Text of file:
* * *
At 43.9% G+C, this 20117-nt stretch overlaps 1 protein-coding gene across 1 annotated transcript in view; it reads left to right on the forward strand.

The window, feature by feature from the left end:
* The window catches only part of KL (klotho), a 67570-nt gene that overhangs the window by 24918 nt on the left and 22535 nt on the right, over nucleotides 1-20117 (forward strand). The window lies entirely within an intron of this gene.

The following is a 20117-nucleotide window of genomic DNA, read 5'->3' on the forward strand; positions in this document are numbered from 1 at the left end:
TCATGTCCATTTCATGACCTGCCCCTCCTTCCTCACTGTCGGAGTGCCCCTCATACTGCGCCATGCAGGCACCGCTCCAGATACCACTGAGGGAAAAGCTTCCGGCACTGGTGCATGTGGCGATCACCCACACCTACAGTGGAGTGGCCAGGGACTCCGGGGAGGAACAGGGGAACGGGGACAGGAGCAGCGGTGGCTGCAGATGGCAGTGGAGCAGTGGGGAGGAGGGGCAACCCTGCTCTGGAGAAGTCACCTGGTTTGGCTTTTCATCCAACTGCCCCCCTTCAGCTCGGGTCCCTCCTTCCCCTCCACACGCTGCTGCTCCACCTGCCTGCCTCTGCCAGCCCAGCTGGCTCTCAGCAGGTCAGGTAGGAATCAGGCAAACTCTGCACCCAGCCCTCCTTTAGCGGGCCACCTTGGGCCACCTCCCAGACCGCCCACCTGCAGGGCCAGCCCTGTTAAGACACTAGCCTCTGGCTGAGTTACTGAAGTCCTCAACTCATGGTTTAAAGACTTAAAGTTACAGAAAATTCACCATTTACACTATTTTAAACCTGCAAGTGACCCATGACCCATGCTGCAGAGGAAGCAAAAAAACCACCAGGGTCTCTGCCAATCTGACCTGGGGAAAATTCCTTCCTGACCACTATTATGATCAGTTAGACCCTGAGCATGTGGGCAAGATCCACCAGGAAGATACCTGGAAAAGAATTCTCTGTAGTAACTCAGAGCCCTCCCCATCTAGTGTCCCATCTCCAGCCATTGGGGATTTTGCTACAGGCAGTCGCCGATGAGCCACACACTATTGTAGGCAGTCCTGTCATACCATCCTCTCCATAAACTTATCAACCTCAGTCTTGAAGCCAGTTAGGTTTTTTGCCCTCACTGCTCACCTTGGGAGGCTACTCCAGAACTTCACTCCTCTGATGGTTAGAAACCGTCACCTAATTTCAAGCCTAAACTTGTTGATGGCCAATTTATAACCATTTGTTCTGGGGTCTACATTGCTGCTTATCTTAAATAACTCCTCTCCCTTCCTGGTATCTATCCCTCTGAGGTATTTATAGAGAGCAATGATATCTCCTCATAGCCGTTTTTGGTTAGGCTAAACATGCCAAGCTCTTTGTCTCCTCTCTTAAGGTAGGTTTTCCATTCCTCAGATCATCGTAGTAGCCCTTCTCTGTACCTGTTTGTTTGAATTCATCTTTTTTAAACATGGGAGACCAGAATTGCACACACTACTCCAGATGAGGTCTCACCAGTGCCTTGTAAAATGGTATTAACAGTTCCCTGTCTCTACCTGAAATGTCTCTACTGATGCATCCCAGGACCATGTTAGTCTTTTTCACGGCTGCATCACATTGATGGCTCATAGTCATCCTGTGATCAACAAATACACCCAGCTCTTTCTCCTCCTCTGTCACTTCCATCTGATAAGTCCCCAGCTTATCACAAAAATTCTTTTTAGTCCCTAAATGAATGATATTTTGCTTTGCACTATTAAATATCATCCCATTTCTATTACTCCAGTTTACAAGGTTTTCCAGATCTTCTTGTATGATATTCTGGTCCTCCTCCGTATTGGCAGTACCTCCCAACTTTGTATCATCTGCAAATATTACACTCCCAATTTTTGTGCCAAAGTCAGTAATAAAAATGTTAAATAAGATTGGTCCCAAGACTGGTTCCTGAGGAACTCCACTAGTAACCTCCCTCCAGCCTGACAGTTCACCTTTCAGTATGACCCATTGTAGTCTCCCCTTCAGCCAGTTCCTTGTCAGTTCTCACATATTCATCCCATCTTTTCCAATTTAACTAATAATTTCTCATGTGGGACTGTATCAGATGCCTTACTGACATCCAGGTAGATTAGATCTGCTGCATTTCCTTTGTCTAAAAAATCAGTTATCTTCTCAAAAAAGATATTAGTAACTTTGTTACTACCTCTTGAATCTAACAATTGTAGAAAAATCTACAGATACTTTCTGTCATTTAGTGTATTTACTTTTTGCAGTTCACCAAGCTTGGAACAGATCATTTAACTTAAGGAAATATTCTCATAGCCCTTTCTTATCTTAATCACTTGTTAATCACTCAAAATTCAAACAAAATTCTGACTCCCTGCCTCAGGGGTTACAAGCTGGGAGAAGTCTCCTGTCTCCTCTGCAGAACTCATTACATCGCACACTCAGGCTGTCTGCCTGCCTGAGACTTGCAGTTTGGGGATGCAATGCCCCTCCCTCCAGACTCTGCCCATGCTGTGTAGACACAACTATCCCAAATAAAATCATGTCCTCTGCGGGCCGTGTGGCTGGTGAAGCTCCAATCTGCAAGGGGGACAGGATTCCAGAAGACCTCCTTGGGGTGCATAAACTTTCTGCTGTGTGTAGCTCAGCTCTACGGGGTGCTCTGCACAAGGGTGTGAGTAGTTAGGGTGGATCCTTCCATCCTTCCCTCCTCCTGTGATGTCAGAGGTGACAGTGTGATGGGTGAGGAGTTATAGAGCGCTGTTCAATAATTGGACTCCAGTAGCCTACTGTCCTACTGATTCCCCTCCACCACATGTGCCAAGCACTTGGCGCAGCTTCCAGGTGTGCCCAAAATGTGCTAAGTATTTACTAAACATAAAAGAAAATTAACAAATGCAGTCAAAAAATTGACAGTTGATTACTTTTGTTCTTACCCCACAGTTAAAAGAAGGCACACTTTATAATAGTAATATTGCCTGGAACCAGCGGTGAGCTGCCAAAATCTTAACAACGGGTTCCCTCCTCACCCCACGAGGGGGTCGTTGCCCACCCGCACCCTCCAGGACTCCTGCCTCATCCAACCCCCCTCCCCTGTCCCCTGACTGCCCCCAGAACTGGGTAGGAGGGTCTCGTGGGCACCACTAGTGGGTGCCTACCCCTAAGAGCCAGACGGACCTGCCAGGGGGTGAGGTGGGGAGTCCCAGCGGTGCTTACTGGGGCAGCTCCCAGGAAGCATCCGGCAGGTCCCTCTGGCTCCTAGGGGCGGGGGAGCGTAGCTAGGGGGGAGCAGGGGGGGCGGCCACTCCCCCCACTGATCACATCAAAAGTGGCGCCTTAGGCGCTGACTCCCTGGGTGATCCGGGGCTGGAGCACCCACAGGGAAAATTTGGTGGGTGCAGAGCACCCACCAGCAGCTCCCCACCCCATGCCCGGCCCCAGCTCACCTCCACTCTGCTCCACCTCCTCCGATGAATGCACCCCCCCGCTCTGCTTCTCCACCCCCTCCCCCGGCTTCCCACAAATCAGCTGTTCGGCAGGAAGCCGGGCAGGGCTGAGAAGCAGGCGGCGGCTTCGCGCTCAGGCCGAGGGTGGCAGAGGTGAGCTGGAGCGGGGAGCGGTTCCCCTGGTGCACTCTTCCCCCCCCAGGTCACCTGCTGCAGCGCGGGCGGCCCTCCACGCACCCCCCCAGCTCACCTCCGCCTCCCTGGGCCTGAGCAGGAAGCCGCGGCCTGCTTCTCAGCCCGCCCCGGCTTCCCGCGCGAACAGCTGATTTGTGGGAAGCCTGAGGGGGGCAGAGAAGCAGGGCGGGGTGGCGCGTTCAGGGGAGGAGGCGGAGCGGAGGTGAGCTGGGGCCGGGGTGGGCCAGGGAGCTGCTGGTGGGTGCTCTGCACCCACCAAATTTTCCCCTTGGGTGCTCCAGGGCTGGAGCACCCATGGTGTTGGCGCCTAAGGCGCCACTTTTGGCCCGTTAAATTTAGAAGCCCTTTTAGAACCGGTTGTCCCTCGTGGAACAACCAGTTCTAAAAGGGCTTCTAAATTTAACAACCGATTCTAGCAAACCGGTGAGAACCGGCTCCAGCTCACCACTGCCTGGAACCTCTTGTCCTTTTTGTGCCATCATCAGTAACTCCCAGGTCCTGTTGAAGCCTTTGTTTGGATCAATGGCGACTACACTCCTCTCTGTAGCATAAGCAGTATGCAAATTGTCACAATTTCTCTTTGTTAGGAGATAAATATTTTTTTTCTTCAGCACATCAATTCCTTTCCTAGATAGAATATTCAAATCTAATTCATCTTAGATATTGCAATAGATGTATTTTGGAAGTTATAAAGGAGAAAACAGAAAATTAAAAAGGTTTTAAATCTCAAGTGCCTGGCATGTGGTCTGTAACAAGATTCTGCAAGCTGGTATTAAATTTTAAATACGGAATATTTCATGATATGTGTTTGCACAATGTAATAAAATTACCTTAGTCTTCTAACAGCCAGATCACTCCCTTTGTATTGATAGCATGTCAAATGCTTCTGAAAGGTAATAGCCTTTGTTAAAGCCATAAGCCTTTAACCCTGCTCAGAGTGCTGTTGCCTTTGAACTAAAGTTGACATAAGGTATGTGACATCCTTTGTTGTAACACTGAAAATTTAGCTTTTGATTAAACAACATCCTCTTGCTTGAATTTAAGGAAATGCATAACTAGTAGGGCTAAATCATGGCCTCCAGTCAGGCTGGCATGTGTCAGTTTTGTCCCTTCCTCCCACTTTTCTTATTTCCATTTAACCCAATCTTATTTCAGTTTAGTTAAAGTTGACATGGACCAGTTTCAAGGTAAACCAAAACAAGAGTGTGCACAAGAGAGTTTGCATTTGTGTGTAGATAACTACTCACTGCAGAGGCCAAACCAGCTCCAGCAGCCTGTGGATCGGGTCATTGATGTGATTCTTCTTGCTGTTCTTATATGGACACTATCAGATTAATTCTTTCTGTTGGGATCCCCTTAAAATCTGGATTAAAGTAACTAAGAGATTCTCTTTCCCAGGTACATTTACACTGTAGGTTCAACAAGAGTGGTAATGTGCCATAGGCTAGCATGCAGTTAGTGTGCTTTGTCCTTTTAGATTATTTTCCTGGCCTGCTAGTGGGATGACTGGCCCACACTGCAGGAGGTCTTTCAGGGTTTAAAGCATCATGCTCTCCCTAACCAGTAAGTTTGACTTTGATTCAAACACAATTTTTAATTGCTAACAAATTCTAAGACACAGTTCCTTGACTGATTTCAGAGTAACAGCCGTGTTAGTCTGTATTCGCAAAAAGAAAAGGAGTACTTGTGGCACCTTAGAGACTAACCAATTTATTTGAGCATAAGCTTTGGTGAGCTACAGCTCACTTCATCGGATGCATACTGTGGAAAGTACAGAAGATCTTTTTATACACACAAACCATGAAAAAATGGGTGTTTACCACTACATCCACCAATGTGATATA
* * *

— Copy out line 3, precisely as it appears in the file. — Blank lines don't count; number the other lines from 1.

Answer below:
* The window catches only part of KL (klotho), a 67570-nt gene that overhangs the window by 24918 nt on the left and 22535 nt on the right, over nucleotides 1-20117 (forward strand). The window lies entirely within an intron of this gene.